• I’m really liking the short revised origin stories at the end of each issue of Crime Syndicate, but I feel like they should have saved the Ultraman one for last, because I don’t think you can top that.
  • All the cool kids will probably still be into Batman/Fortnite: Zero Point #2, as the first issue sold like hotcakes.
  • Suicide Squad is intriguing though I can’t say I’m looking forward to a full-on crossover with my least favorite book in the Infinite Frontier era.

Miss any of our earlier reviews? Check out our full archive!

4 COMMENTS

  1. I think your critique is actually an expectation and it is not really clear yet in this serialized comic that what you are discussing won’t be covered given time. I’m intrigued enough to keep going. I think projecting your own expectations about the police and Black Lives Matter onto a creator who also happens to be an African American, by the way, feels a lot like centering.

  2. I agree with Darren Thomas. While I respect your concerns/interests, I think this title should be reviewed on the merits of is it an interesting comic book about a decades-old concept and is the writer finding some new and entertaining stories to tell? Because it involves “space cops” the author is hardly obligated to somehow tackle the controversies of 21st Century policing, even if that’s what you as the reviewer expect. I don’t recall DC or the Black author Mr. Thorne announcing that was ever their intent. And while I realize that some televised cop shows are reckoning with these real world issues, this is the first time I’m aware of that someone has expected the Green Lantern Corps do so. Are you going to similarly criticize any future Star Wars stories when they use the concept of The Jedi as police/peacekeepers? How about Star Trek’s Federation? Plus, one of the criticisms about police departments is a lack of diversity. The GLC is probably one of the best, most positive examples in fiction of diversity within a large organization. And the fact that this title is highlighting not just the Caucasian Earth lanterns (Hal Jordan and Kyle) but the Black and brown ring-bearers is pretty cool/interesting. Lastly, based on the first two issues, the author does seem to be questioning/shaking up the role of the GLC in the DCU. Again, though, why should this be some thinly-veiled attempt at relevancy and anything other than an effort to tell an engaging sci-fi story on an epic scale?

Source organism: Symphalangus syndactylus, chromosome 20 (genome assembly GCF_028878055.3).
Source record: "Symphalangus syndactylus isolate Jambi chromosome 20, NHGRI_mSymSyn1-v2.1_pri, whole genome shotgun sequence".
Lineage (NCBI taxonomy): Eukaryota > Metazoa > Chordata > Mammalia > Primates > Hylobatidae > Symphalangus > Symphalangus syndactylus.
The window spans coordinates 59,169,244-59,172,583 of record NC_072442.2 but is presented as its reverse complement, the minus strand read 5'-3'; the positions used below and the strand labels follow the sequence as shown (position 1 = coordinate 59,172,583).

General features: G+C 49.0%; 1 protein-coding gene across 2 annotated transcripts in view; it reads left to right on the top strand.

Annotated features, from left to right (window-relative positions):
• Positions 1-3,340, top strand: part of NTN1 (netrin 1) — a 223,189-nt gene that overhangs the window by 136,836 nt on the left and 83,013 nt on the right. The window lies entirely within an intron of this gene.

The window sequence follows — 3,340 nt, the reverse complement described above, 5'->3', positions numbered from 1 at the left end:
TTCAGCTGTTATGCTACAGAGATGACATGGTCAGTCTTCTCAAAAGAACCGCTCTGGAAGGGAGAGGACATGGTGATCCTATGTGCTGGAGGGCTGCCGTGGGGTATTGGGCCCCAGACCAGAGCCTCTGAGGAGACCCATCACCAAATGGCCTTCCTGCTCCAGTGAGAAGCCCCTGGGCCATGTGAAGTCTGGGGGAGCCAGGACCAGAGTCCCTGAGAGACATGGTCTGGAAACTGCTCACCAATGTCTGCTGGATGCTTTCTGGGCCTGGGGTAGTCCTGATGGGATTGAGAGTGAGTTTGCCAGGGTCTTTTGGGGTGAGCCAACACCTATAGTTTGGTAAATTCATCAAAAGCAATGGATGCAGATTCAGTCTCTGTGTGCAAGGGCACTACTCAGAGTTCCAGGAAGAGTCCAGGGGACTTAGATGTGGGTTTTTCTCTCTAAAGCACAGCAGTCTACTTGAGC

3. Cori, if you’re interested you can find some interviews with Mr. Thorne, the current GL writer, online about his plans. He has also put up links on Twitter these past few weeks. In a few he tackles questions about being a Black author and what that means for his approach to GL. I did not get the impression he was attempting to write anything other than a grand sci-fi tale/drama with John Stewart as a main character, but I don’t want to mischaracterize/misinterpret him on race/relevancy issues, either, which is why I’m suggesting you check it out and decide.

  4. I’d be interested in seeing a story with the themes you’re talking about, Cori, but I have to admit these first two issues of Green Lantern have me more interested in the concept and milieu of the GLC than I have been since before Johns took over.

    And some of the themes do dovetail; while we’re not seeing a GLC reduced in power, we are seeing it reduced in scope, and (most likely) having to work alongside other agencies, rather than being the final authority. And we’ll get to see how these officers react to a change of mission. I’ll be interested to see what starts happening once the action moves off Oa, and they start interacting with other worlds and communities.

Leave a Reply